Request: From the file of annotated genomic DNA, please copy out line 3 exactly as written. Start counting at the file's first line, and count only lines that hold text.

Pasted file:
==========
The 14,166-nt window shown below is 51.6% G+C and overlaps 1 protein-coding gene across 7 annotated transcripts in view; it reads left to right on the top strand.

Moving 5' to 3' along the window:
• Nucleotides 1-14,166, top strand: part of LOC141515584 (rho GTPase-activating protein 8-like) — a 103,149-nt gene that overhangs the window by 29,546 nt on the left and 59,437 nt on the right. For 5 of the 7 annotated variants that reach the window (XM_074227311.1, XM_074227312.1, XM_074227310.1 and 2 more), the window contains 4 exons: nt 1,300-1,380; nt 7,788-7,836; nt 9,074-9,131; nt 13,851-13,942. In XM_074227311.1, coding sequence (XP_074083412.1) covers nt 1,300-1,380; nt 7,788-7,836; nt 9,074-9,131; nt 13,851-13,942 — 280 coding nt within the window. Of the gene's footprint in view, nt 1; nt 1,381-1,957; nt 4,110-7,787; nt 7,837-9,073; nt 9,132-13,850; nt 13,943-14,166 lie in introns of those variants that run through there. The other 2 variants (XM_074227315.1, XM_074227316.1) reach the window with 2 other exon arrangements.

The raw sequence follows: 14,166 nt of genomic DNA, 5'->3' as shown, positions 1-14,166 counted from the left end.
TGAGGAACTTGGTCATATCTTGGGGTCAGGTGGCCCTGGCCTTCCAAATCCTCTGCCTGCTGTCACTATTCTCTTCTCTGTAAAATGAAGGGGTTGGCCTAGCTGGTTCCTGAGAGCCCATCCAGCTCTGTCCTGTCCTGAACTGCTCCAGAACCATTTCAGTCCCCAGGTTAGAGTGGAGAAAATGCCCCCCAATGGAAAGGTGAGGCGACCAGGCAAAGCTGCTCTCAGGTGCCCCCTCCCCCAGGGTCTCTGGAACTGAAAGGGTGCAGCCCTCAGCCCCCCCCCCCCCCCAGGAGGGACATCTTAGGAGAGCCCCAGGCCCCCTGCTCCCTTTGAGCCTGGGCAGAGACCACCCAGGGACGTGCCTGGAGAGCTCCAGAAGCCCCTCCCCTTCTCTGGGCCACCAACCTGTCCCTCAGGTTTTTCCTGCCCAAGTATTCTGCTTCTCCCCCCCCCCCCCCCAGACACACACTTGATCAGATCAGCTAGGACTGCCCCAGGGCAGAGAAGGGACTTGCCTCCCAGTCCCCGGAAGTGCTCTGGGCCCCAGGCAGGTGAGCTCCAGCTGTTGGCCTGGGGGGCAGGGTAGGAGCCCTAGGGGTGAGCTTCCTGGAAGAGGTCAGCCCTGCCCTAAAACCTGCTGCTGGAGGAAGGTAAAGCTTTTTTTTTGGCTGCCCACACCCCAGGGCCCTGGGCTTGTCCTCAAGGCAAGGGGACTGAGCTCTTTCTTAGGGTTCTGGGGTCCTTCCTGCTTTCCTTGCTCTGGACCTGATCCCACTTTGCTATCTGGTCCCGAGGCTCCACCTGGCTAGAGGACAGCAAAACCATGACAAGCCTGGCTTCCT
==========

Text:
• Nucleotides 1-14,166, top strand: part of LOC141515584 (rho GTPase-activating protein 8-like) — a 103,149-nt gene that overhangs the window by 29,546 nt on the left and 59,437 nt on the right. For 5 of the 7 annotated variants that reach the window (XM_074227311.1, XM_074227312.1, XM_074227310.1 and 2 more), the window contains 4 exons: nt 1,300-1,380; nt 7,788-7,836; nt 9,074-9,131; nt 13,851-13,942. In XM_074227311.1, coding sequence (XP_074083412.1) covers nt 1,300-1,380; nt 7,788-7,836; nt 9,074-9,131; nt 13,851-13,942 — 280 coding nt within the window. Of the gene's footprint in view, nt 1; nt 1,381-1,957; nt 4,110-7,787; nt 7,837-9,073; nt 9,132-13,850; nt 13,943-14,166 lie in introns of those variants that run through there. The other 2 variants (XM_074227315.1, XM_074227316.1) reach the window with 2 other exon arrangements.